Live (almost) from AGU–Dispatch #2

Needless to say, Mark spoke to a huge ballroom, and it was packed to the gills. This really is the Year of the Ice. He opened by showing some quotes from his earlier papers. Seven years ago, big changes in the arctic were clearly observable, but he wouldn’t have said with confidence that they were due to anthropogenic global warming (AGW). The problem is that the Arctic is subject to a lot of natural variability, notably the North Atlantic Oscillation (NAO). There was NAO-related warming in the period 1920-1940, so how could we know that the current warming wasn’t part of the same thing?

What changed Mark’s mind was that improvements in climate models made it easier to see the anthropogenic component of climate, as did a few more years of the AGW signal rising above the background variability. This is true not just for global means, but for regional climate. More importantly, there as been a persistent warming and sea ice retreat despite circulation changes (e.g. NAO going neutral) which should be forcing ice the other way. Mark said that the circulations that used to help you don’t help you build sea ice anymore, and the ones that hurt are now hurting more. That latter effect is intimately connected with a general thinning of sea ice,which makes it more vulnerable.

Models are getting good, he pointed out, but reality is exceeding expectations. Since 2005 there has been a 25% decline in Arctic sea ice at the time of minimum, equal to the combined area of Texas and California. What’s more, the drop in 2007 was way below the already steep trend line for 1978-2002. Factors contributing to the unusual 2007 drop include an unusual pattern of atmospheric circulation, with high pressure over the Central Arctic and low pressure over Siberia. This brings a lot of warm air into the Arctic. How does this fit into the longer term pattern? It comes back to the thinning again: the sea ice was so vulnerable to this situation (which has happened before) because it is so thin.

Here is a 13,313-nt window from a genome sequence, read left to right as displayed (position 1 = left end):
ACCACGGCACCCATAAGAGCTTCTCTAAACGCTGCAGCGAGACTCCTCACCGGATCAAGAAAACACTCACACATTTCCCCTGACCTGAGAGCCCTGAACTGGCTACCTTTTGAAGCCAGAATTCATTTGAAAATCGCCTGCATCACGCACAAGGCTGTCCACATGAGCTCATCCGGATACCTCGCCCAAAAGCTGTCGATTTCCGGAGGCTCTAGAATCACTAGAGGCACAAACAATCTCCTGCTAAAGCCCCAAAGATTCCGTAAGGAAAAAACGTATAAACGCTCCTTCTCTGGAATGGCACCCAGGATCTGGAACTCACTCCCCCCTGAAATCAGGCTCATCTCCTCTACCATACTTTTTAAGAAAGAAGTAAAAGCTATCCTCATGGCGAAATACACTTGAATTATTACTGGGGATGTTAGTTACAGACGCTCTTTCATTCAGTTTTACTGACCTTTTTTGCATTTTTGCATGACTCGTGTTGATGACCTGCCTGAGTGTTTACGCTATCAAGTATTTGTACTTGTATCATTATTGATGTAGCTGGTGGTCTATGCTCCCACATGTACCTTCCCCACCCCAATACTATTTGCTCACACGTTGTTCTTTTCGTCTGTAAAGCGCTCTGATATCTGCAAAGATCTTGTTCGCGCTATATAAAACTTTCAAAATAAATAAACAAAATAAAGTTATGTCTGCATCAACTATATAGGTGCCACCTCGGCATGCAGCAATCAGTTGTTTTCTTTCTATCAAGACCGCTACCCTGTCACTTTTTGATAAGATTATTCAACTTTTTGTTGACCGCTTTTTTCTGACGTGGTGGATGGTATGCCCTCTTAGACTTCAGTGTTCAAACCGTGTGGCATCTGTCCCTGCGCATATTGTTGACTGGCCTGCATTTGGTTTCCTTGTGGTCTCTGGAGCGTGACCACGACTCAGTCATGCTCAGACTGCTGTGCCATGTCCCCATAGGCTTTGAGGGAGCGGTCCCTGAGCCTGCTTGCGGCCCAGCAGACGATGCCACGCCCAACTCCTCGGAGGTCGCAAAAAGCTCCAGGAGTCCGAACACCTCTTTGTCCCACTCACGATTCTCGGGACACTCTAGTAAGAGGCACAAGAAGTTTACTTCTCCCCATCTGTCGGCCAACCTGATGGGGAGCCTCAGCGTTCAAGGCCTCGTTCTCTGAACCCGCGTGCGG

He compared sea ice trends between observations and the IPCC Fourth Assessment Report models. The observed rate of ice loss is much faster than expected. Even before 2007, the downward trend is at least twice the GCM trend, and 2007 is of course way more extreme than even that. The GCM’s say that 40% of the sea ice loss is anthropogenically forced between 1953 and 2007, and if you just count from 1979, it’s more like 50%. But that’s the GCM’s. In reality, given the extreme observed loss, the anthropogenic component may be much greater. It’s the ice thickness again: GCM’s seem to be overestimating ice thickness.

Other big changes are happening. Igor Polyakov’s results show pulses of increasingly warm Atlantic water, seen in moorings at Svinoy and Fram Strait. Also, there are feedbacks associates with Pacific summer water: Loss of sea ice means the atmosphere warms more, and that helps shunt more Pacific summer water farther into the Arctic Ocean, melting yet more sea ice, etc.

Are we at a tipping point, Mark wonders? He pointed to an NCAR simulation with the model CCSM3, which shows a gradual sea ice decline until 2020, but then a kick from an atmospheric fluctuation causes a sudden near-total disappearance of the thinned ice, which was primed to pop. The state of ice thickness observed in 2007 is quite similar to the modelled state in 2020. Mark suggests (my paraphrase) that 2007 is the new 2020.

Is the 2007 drop the first harbinger of a shattering drop like the NCAR model has in 2020? We’re close to the critical ice thickness now, based on IceSat data. Will 2007 be remembered as the tipping point for sea ice? Only time will tell.

Based on a detailed comparison of observed patterns of Arctic warming with GCM patterns including anthropogenic forcing, Mark declared confidently that “Arctic Amplification is Here.” The simulated patterns are spot-on the observed patterns, both with regard to seasonal cycle (warming is greatest in the cold seasons) and vertical structure (warming is most pronounced near the ground). But — the amplitudes observed today are most like the GCM forecasts for around 2020. Not something to send you off to bed with sweet dreams, exactly.

Mark also pointed to some impacts of sea ice loss:

  • There has been a decline in prime polar bear habitat in many places, but also some increase in polar bear habitat in the central Arctic. The latter will disappear eventually, as summer sea ice continues to retreat.
  • The Northwest Passage has opened. The Arctic will be increasingly opened to economic activity like oil drilling, with all the attendant environmental hazards and chances for political dispute
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